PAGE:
The stock market has reacted favorably to the European and American emergency economic plans launched over the weekend, with its biggest 1-day rise ever.
But as everyone knows, the stock market doesn’t give the real picture . . . it only provides a superficial snapshot of investor mood (and – perhaps – a shove from the PPT).
So what is really going on underneath the surface?
Credit spreads start to ease:
- O/N USD LIBOR: 246bp down from 463bp (17bp pre-crisis);
- TED spread (3m LIBOR-T-bill spread) slightly down to 456 from record 463 earlier on Oct 13 after Fed announces unlimited USD liquidity (17bp pre-crisis);
- 3M USD LIBOR-OIS slightly down to 359 from 364 (10bp pre-crisis);
- 3M EUR LIBOR-OIS narrows to 182bp from 207 (10bp pre-crisis)
Moreover, the cost of credit default swap protection dropped for many European banks:
“Royal Bank of Scotland and Halifax-Bank of Scotland were two of the biggest improvers in credit derivatives markets Monday morning even as shares in both tanked after the finalisation of the UK government plan to inject both groups with fresh capital.
The falling cost of protection for most leading banks and insurers in Europe helped the iTraxx investment grade index to rally sharply, taking 6.3 basis points of the spread to 131.8bp, according to data from markit Group. This mimicked the wave of relief that swept stock markets broadly in Europe, although the dilutive effect of the measures on RBS and HBoS shareholders saw their stocks pummelled.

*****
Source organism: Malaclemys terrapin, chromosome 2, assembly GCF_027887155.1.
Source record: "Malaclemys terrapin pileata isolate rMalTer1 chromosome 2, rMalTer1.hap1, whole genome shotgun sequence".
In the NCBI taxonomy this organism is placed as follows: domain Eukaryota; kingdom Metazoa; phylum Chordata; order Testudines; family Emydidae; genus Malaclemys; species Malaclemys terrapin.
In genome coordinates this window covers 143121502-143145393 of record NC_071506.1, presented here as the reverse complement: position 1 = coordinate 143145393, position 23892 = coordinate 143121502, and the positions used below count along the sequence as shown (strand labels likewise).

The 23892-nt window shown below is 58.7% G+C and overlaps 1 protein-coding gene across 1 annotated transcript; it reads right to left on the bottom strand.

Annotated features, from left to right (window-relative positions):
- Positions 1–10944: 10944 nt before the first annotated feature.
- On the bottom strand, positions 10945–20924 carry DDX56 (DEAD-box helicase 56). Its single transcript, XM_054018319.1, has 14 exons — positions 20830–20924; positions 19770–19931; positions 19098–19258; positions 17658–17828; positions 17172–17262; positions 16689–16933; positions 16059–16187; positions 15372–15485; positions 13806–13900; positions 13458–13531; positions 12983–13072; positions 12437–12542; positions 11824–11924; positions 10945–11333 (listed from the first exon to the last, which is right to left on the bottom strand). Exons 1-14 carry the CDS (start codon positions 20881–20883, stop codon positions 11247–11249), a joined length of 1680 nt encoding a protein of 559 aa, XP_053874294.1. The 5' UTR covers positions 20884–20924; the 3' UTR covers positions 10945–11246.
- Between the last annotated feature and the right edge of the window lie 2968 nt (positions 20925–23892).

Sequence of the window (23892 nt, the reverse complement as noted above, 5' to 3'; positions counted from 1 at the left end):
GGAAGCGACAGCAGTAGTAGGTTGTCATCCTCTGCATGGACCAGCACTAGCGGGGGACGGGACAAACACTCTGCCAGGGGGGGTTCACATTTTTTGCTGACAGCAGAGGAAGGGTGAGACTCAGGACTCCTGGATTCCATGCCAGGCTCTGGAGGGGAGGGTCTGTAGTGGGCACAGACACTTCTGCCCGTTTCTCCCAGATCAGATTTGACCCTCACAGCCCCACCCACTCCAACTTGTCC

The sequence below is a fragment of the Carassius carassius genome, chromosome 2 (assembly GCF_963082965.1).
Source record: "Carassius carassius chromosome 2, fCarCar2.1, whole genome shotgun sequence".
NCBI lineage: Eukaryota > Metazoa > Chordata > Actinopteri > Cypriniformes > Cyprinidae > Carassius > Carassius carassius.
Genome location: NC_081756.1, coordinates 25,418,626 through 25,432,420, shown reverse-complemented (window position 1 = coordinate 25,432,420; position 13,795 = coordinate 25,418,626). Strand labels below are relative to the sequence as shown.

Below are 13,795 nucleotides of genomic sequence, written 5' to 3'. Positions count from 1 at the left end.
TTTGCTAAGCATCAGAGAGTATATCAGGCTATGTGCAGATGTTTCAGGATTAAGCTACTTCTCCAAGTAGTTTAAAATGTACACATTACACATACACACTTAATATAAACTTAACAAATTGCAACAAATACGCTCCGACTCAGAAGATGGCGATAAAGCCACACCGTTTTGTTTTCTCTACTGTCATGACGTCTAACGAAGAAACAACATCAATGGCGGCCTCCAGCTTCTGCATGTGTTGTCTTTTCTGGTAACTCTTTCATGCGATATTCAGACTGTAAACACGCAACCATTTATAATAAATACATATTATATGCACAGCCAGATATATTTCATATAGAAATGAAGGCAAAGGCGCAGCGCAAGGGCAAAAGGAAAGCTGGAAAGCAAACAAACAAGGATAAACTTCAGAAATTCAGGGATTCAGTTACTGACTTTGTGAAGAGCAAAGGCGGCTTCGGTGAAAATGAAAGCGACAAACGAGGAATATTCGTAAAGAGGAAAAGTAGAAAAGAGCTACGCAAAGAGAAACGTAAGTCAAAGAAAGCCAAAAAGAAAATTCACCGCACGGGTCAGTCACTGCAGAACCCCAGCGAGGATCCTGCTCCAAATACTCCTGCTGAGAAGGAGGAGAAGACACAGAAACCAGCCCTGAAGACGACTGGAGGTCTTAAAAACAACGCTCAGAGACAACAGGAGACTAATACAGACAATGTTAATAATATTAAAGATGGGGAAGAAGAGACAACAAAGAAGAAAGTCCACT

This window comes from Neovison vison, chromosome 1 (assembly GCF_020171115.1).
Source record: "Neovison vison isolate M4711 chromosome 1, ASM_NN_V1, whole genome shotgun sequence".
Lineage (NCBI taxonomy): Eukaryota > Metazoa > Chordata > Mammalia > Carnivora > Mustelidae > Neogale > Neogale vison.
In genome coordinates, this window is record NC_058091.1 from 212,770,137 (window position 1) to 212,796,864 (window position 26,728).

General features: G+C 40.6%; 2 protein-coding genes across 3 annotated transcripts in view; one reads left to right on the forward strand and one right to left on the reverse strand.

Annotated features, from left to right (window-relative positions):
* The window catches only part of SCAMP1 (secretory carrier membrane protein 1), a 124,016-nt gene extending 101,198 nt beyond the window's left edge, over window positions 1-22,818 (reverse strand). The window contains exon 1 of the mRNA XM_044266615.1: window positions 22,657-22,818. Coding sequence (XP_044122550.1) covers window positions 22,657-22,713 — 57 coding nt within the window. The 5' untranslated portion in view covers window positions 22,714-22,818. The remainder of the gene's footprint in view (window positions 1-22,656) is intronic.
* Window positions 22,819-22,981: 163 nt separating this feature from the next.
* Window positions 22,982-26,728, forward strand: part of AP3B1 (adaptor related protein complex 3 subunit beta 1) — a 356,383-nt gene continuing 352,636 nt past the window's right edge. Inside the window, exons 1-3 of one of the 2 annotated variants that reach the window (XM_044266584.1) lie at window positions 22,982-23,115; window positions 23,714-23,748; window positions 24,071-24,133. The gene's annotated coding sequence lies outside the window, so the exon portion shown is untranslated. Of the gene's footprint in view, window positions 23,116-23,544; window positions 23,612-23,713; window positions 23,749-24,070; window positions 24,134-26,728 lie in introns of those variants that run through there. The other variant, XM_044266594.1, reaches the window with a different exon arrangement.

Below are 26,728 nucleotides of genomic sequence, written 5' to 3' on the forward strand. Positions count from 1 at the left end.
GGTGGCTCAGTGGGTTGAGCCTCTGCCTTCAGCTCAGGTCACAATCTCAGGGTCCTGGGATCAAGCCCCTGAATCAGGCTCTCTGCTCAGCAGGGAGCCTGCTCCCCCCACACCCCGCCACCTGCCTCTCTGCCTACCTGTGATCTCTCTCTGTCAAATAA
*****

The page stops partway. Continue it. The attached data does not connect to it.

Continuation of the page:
However, RBS led the way in credit default swap markets with its cost of protection dropping about 44.5bp to about 144.2bp, according to Markit, which means it costs €144,200 annually to insure €10m worth of debt over five years. UBS was next, 31.3bp lower at 185bp, while HBoS followed 31.2bp tighter at 155.8bp.”
This shows that the bet-makers are somewhat reassured by the weekend moves, and believe that the risk of failure of these banks has lessened somewhat (it is not clear how much the nationalization of the Royal Bank of Scotland and other institutions affected the credit default swap rates).
On the other hand, nothing has fundamentally changed concerning America’s underlying economic problems.
This week, reports on retail sales figures, industrial production and housing starts will be released, and they will all be bad.
America is already deeply in debt and the various bailout schemes will increase our debt by two or more times.
America is losing its status as the world’s reserve currency.
We have no real manufacturing base, haven’t saved anything, haven’t fixed the derivatives nightmare, and haven’t decided to bite the bullet and go back to sound policy or sound money.
And forget the housing meltdown, there could be wholly-unrelated additional meltdowns on the horizon (see this for example).
Because the fundamentals are getting worse, rather than better, my guess is that today’s stock market rally is a several week long bear market bounce, and that there are more crashes ahead.
Investor euphoria over the flooding of money into the system by central banks will eventually give rise to disillusionment as the fact that you cannot patch a busted dam with water becomes clear.